#2—The 8 Telescopes

By combining the power of these eight radios, high-altitude telescopes, EHT was able to essentially create a virtual telescope around the same size as the Earth itself.

The high-altitude telescopes utilized included ALMA, APEX, the IRAM 30-meter telescope, the James Clerk Maxwell Telescope, the Large Millimeter Telescope Alfonso Serrano, the Submillimeter Array, the Submillimeter Telescope, and the South Pole Telescope.

Once these images were taken, supercomputers at the Max Planck Institute and MIT’s Haystack Observatory had to combine “petabytes” of raw data from all eight telescopes.

The observations were a coordinated dance in which we simultaneously pointed out telescopes in a carefully planned dance in which we simultaneously pointed our telescopes in a carefully planned sequence,” said Daniel Marrone, associate professor of astronomy at the University of Arizona. “To make sure these observations were truly simultaneous, so that we could see the same wavefront of light as it landed on each telescope, we used extremely precise atomic clocks at each of the telescopes.”

In just over two weeks, the telescope array collected 5,000 trillion bytes of data, which was processed through supercomputers that allowed scientists to retrieve and process the images.

For more information about the recent discovery, details of the observation have been published in a series of six research papers published in The Astrophysical Journal Letters.

#3Where We’re Going, We Don’t Need Roads

Easy now, we just hit a major milestone here.

In the future, the EHT will have a “substantially increased” sensitivity as the Greenland Telescope, IRAM NOEMA Observatory, and Kitt Peak Telescopes join the array.

At the end of the day, these images just confirmed Albert Einstein’s theory of general relativity—that dense, compact regions of space would have such intense gravity, that nothing could escape them. But, if heated materials in the form of plasma surrounded the black hole and emit light, the event horizon could be visible.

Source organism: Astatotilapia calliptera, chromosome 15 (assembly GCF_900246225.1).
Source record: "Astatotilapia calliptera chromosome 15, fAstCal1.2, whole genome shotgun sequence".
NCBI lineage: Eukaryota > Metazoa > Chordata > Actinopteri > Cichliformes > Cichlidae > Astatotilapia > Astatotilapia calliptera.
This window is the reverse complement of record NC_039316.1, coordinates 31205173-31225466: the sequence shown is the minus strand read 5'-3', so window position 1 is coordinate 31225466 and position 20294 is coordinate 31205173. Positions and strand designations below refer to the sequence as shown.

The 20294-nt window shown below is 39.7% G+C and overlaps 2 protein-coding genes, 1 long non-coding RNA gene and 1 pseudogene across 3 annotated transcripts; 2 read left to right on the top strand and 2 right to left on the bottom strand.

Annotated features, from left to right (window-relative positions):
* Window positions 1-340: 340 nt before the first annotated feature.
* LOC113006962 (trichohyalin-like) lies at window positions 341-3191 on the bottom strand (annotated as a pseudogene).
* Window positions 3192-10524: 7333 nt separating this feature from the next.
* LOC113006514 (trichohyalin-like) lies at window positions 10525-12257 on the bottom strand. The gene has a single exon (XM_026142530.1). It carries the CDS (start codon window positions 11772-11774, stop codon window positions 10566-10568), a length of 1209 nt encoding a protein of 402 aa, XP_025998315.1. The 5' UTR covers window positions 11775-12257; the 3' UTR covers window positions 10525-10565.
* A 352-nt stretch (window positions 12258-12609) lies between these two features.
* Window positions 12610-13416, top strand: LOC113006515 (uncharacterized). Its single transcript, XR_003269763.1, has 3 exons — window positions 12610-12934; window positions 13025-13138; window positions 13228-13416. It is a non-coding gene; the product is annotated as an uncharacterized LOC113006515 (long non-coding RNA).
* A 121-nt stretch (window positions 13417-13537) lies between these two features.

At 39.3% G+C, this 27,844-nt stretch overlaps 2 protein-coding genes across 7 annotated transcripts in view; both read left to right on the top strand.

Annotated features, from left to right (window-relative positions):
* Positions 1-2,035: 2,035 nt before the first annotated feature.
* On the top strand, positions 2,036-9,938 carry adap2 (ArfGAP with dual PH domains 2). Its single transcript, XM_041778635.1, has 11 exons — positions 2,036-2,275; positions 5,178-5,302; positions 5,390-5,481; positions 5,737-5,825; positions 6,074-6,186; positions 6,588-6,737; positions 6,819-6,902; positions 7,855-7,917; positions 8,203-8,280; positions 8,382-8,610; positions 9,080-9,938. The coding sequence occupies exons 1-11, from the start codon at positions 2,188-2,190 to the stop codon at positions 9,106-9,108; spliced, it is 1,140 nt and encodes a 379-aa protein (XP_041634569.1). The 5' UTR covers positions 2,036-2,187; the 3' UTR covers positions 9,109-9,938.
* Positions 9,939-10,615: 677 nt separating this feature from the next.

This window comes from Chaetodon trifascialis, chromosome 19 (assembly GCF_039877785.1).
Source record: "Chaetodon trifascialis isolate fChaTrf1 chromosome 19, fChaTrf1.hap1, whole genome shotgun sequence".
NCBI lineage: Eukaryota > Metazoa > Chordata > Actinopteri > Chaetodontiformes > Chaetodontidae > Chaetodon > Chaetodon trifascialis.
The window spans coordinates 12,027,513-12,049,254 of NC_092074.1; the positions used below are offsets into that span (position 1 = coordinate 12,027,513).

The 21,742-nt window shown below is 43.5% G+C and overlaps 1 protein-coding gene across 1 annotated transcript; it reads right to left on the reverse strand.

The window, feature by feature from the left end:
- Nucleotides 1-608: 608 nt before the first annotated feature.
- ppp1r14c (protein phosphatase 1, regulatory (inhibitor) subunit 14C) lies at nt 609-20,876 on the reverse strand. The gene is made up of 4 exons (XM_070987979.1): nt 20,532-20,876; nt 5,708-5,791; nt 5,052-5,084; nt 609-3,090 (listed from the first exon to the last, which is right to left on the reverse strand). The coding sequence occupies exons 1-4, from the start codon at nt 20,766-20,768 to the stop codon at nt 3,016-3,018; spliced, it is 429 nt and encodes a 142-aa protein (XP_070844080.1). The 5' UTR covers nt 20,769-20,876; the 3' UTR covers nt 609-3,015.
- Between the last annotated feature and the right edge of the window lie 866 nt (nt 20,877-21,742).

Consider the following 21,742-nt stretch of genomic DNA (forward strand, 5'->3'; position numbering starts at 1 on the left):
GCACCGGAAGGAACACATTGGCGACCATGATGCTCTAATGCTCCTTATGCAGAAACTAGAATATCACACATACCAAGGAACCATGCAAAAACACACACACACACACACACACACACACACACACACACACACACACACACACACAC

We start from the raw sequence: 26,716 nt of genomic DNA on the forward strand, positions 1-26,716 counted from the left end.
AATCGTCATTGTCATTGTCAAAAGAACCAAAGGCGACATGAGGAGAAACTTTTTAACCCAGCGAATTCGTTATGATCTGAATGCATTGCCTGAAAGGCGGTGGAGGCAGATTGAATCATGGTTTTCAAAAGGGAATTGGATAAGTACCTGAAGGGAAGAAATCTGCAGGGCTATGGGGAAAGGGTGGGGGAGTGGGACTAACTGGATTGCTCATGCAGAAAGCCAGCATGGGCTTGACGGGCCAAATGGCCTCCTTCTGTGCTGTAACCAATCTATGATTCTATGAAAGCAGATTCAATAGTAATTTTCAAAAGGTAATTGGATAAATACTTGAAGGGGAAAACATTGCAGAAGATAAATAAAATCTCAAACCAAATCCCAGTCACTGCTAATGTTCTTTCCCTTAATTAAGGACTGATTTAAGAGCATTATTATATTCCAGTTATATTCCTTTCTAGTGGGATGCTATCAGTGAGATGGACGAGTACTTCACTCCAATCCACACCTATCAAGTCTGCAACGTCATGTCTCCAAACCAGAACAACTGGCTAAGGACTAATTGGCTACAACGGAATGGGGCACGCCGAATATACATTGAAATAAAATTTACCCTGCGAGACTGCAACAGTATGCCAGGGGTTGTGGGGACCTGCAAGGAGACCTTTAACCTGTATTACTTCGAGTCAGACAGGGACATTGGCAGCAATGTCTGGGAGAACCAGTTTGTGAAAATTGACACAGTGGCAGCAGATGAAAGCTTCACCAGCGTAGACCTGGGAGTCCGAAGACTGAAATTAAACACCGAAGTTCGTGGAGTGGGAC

Once we were sure we had imaged the shadow, we could compare our observations to extensive computer models that include the physics of warped space, superheated matter, and strong magnetic fields,” explained Paul T.P. Ho, EHT Board member and Director of the East Asian Observatory.

Black holes have sparked our interest in space for decades. Adding on to what National Science Foundation director, France Córdova emphasized, this is why these programs exist—these collaborations provide for scientists and engineers to bring to light the dark, and show us what we don’t know about the very large universe we play a role in.

The National Science Foundation (NSF) is an independent federal agency that supports fundamental research and education across all fields of science and engineering. In fiscal year (FY) 2019, its budget is $8.1 billion. NSF funds reach all 50 states through grants to nearly 2,000 colleges, universities and other institutions. Each year, NSF receives more than 50,000 competitive proposals for funding and makes about 12,000 new funding awards.

Andrew "Drew" Rossow is a former contract editor at Grit Daily.